Hoaxers force Number 10 to change its number

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The Independent Online

As text messages go, it made better sense than most: "Hi mate, phone me ASAP, crap signal in this pub. If I don't answer, ask for Tony who runs the place."

As text messages go, it made better sense than most: "Hi mate, phone me ASAP, crap signal in this pub. If I don't answer, ask for Tony who runs the place."

Thousands who received the hoax message last week rang the number, and were answered by No 10 Downing Street, to the surprise of both sides. Officials yesterday said they had been forced to set up a private line for ministers, civil servants and others with a genuine reason for calling the Prime Minister's official residence. Those ringing the main switchboard heard a recorded message telling them to hang up unless they were calling on government business. And a hunt was on for the hoaxer.

The mischievous text message was almost certainly relayed from a foreign phone network to British cellphones, in text "spamming", sending advertising or other messages to numbers almost at random in the hope of a response.

But it was also in the longstanding tradition of the pranks in which people are asked to call a number and ask for Mr C. Lyon or Mr LE Phant. (The number is a zoo.)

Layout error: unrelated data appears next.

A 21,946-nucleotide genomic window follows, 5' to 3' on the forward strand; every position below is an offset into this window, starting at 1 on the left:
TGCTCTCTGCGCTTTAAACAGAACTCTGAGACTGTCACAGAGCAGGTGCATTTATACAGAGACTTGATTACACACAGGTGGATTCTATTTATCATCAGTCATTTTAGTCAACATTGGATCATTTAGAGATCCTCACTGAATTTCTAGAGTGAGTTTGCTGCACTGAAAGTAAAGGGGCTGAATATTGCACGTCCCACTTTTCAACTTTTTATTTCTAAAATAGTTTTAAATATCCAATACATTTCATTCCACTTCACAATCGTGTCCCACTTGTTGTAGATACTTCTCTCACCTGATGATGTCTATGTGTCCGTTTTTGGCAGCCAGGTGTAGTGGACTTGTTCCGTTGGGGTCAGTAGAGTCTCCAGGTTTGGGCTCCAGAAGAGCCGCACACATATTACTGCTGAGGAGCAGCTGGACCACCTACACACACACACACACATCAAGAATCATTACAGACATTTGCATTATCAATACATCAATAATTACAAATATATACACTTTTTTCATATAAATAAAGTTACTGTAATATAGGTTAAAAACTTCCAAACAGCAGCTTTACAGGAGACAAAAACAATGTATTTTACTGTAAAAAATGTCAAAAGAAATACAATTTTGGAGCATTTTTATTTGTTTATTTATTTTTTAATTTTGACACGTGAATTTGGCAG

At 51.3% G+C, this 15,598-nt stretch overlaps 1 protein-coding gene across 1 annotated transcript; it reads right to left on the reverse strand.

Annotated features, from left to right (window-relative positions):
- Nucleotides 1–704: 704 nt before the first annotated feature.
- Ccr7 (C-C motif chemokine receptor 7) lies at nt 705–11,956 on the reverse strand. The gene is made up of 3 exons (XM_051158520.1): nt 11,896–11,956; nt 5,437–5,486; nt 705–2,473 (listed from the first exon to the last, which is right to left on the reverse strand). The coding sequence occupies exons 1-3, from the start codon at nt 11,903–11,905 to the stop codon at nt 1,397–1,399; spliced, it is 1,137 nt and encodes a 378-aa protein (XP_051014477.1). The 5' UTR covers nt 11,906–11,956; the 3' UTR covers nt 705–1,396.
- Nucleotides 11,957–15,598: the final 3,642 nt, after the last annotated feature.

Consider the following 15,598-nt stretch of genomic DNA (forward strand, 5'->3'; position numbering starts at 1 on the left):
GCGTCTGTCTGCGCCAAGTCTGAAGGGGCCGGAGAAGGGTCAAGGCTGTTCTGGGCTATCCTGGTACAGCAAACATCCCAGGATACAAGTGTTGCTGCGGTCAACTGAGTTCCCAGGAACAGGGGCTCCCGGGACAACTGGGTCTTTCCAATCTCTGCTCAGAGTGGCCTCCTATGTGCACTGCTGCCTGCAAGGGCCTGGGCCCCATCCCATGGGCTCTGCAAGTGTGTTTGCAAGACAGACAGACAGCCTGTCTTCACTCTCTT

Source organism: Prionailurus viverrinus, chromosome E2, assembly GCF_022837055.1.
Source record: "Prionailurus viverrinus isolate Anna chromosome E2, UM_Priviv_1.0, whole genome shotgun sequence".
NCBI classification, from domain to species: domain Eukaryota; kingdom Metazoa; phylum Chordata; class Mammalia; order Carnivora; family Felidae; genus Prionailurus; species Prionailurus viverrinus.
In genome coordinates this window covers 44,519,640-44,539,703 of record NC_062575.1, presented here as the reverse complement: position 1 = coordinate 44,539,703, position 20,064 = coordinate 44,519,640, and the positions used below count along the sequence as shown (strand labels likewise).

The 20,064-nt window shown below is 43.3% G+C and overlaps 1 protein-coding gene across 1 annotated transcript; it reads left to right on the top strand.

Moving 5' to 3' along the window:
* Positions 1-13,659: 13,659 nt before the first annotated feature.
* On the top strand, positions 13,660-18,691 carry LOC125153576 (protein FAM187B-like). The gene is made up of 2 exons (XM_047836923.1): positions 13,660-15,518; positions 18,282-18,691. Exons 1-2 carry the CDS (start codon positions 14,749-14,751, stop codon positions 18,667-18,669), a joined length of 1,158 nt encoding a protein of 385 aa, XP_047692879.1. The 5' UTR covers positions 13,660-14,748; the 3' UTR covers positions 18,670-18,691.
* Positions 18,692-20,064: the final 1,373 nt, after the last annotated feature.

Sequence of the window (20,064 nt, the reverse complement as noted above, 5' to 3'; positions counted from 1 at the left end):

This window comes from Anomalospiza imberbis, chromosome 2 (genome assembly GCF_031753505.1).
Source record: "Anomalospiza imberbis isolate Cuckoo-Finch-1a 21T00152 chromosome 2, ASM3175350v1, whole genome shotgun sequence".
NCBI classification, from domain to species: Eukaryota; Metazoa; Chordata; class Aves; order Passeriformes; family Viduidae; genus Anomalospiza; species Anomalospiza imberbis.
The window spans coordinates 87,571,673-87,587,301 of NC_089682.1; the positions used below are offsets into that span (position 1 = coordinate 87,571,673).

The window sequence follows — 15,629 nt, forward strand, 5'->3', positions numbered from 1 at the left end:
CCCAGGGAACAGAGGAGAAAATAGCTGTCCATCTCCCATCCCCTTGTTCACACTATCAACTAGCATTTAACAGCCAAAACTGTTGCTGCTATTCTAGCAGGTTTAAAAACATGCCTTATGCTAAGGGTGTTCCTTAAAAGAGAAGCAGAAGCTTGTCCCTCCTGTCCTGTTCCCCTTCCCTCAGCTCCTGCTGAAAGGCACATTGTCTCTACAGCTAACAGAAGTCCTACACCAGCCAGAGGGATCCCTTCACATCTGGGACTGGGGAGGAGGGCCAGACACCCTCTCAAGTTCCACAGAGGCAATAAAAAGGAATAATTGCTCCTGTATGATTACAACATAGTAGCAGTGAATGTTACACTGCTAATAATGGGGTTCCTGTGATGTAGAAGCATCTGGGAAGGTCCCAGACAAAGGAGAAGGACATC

Last week at Downing Street the spoof calls amounted to four out of five of all calls, and there are thousands of genuine calls every day.

A No 10 spokeswoman said: "The increase in calls has put enormous pressure on our small team of switchboard operators who have a very difficult and responsible job to do. We had to take action to protect them."

In one sense the prank was ironic: the Labour Party used a similar system to send thousands of text messages to young voters at the last election, urging them to vote.

A similar prank was pulled a couple of months ago involving Buckingham Palace's number, in which people were urged to speak to Liz. That too overwhelmed their switchboard.

If the prankster is caught, he or she – and the company which helped them – could face charges under the Data Protection Act, and causing a nuisance.

But with the total volume of text messages sent in the UK hitting a new high of 1.4 billion per month, the chances of such "flash crowds" being created by pranks is growing.

At the same time, another risk is also raising its head, or perhaps hand. Yesterday the British Chiropractic Association warned that excessive text messaging can lead to repetitive strain injury (RSI).

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